It’s part of the largest literature festival on earth and a version of it is coming to London this week…
ALL THE SPILLS and thrills of being at the greatest literary show on earth are coming to London for just about two and a bit days and you wouldn’t want to miss out now, would you?
You know www.asianculturevulture.com – as a community partner to the festival – will present, Mallika Victoria: Empress of India, on Saturday (June 15) 3pm in the Mughal Courtyard, with Miles Taylor and Shrabani Basu in conversation, as Vayu Naidu moderates. More on this soon…
You know Shashi Tharoor, fine orator, eclectic writer and Indian bon viveur and MP, is just one of a host of other top names descending on the British Library in King’s Cross, London from this Friday (June 14) to Sunday (June 16).
If the World Cup Cricket gets washed out, then there’s likely to be some unpickable googlies from Shahid Afridi, former Pakistani cricketer and now sporting raconteur (via a first book) and in session with Wajahat S Khan who helped him to pen ‘Game Changer’ and Tharoor, Romesh Gunasekera and Prashant Kidambi and Mukulika Banerjee.
If that passion of India doesn’t get you…perhaps Bollywood might, as Manisha Koirala, a veritable star of the big Indian screen shares her journey from Nepal to screen siren who overcame cancer.
You may well know that Tristram Hunt, author, and one-time prominent Labour MP and now director of the V&A Albert Museum, opens the festival for the first debate with Tharoor and Victoriana expert Shrabani Basu (whose book about Queen Victoria’s munshi was turned into a film ‘Victoria and Abdul’, starring Dame Judi Dench) as they discuss, Of cities and Empire on Friday evening from 5.45pm.
There are more than 35 talks covering a multitude of subjects and concerns, from the role of technology to yoga, from Islamic art and culture to India’s most conspicuous billionaires.
It’s mostly concertinaed most into two days of magic and mystery, where the book lover and the reader who wants to know more about authors and their works just cannot resist.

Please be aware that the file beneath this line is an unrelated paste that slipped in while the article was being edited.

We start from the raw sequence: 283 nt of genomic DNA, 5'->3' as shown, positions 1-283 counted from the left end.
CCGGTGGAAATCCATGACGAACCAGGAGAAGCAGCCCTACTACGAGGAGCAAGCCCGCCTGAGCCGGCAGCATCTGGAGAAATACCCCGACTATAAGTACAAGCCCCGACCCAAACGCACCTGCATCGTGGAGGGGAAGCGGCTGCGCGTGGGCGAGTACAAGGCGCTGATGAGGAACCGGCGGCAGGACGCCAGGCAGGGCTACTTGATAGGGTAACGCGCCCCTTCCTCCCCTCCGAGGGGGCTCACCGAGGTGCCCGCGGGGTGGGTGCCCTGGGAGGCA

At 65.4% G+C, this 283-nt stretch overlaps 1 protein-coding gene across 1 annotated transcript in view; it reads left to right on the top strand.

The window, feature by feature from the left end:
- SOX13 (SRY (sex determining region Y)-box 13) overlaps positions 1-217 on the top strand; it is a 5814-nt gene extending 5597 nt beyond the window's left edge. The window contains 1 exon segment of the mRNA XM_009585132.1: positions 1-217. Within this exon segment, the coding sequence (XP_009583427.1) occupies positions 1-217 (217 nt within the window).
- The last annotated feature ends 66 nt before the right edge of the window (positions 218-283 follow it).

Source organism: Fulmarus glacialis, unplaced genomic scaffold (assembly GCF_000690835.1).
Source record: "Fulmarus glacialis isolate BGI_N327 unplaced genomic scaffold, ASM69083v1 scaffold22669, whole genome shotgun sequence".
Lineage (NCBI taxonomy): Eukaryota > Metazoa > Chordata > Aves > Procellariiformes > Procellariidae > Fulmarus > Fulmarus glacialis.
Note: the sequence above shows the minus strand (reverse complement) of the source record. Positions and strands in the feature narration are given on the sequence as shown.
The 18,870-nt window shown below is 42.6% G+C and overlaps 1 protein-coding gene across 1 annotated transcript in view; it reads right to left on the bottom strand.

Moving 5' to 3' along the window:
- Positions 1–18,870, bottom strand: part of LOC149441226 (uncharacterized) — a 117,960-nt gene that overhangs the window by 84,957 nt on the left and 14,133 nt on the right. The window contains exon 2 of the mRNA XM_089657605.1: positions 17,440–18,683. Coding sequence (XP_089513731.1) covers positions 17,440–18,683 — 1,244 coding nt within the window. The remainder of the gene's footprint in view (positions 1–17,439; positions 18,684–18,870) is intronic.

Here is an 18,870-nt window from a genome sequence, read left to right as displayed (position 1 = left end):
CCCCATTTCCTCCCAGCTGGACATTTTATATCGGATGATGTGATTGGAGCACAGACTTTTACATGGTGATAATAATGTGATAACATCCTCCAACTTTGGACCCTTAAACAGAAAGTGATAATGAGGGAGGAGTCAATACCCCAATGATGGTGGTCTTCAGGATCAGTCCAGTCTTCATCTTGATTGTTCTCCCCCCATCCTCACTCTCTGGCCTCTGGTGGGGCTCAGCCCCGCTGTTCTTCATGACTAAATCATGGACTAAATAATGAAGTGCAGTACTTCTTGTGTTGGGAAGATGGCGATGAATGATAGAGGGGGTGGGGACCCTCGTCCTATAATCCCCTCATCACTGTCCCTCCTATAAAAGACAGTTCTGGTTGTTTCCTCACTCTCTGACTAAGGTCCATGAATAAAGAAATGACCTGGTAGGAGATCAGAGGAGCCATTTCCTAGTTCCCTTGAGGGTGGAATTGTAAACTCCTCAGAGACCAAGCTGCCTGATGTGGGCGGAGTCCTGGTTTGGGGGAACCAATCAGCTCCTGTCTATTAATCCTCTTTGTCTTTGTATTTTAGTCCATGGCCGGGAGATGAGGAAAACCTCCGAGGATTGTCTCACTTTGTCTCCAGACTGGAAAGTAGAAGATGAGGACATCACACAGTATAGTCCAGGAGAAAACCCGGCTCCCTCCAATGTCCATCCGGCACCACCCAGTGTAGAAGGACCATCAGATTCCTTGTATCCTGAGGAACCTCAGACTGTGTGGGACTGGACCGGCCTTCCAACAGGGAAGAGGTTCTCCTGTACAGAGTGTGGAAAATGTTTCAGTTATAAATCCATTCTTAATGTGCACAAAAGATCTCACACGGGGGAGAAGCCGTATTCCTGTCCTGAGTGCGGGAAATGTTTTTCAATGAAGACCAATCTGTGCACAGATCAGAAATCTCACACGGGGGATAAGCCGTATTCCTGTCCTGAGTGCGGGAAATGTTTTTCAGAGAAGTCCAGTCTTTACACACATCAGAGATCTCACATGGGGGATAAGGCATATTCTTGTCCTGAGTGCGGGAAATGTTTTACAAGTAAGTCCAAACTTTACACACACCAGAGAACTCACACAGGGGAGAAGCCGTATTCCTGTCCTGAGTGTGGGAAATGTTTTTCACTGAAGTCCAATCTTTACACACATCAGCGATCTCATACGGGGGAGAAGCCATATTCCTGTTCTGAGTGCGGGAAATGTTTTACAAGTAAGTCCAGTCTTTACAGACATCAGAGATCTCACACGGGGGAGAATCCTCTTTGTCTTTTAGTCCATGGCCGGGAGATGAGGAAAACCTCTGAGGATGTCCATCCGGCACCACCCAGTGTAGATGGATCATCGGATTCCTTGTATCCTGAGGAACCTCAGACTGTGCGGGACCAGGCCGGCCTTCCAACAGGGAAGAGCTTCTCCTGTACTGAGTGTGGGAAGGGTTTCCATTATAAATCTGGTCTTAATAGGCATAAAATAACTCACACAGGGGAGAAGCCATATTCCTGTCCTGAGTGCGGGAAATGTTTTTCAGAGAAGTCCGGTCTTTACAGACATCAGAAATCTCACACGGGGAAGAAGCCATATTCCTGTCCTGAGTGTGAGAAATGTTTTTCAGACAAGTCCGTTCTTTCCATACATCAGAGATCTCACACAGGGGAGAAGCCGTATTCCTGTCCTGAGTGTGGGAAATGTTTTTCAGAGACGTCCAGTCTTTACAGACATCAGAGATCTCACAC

And inevitably with such a range and scope of sessions and personalities, – you might miss something and so we thought we’d pick six sessions that might well surprise and enlighten you…
Saturday June 15
11.15am-12.15pm ♦ Piazza Pavilion ♦ The Islamic Enlightenment: Faith and Reason
Much of the Middle East was ahead of its time in the 19th and early part of the 20th Century, its science and discourse were far more developed and discerning – why? Islam, argues author Christopher de Bellaigue in his book, ‘The Islamic Enlightenment’ – which turns the common idea that it is Islam that needs to ‘modernise’ on its very head. Hear de Bellaigue discuss this with co-founder and director of the Jaipur Literature Festival, William Dalrymple.
12.30pm- 1.30pm ♦ Mughal Courtyard ♦ Words are all we have
In this day and age, it is easy to communicate, debate, and share our thoughts, ideas and dreams with anyone and everyone in the world (often via social media). Or is it? What is it that novels touch in the human psyche that social media doesn’t? Why do we want to discuss our favourite novels? And why do they open up a world that can be closed in some senses … Three prominent novelists take their cue to discuss their craft and how it can cross continents and cultures. Sri-Lankan born, British based, Man Booker Prize nominated, Romesh Gunesekera , award-winning Anjali Joseph, and Chinese-born writer and journalist Lijia Zhang discuss with editor and writer Catharine Morris moderating.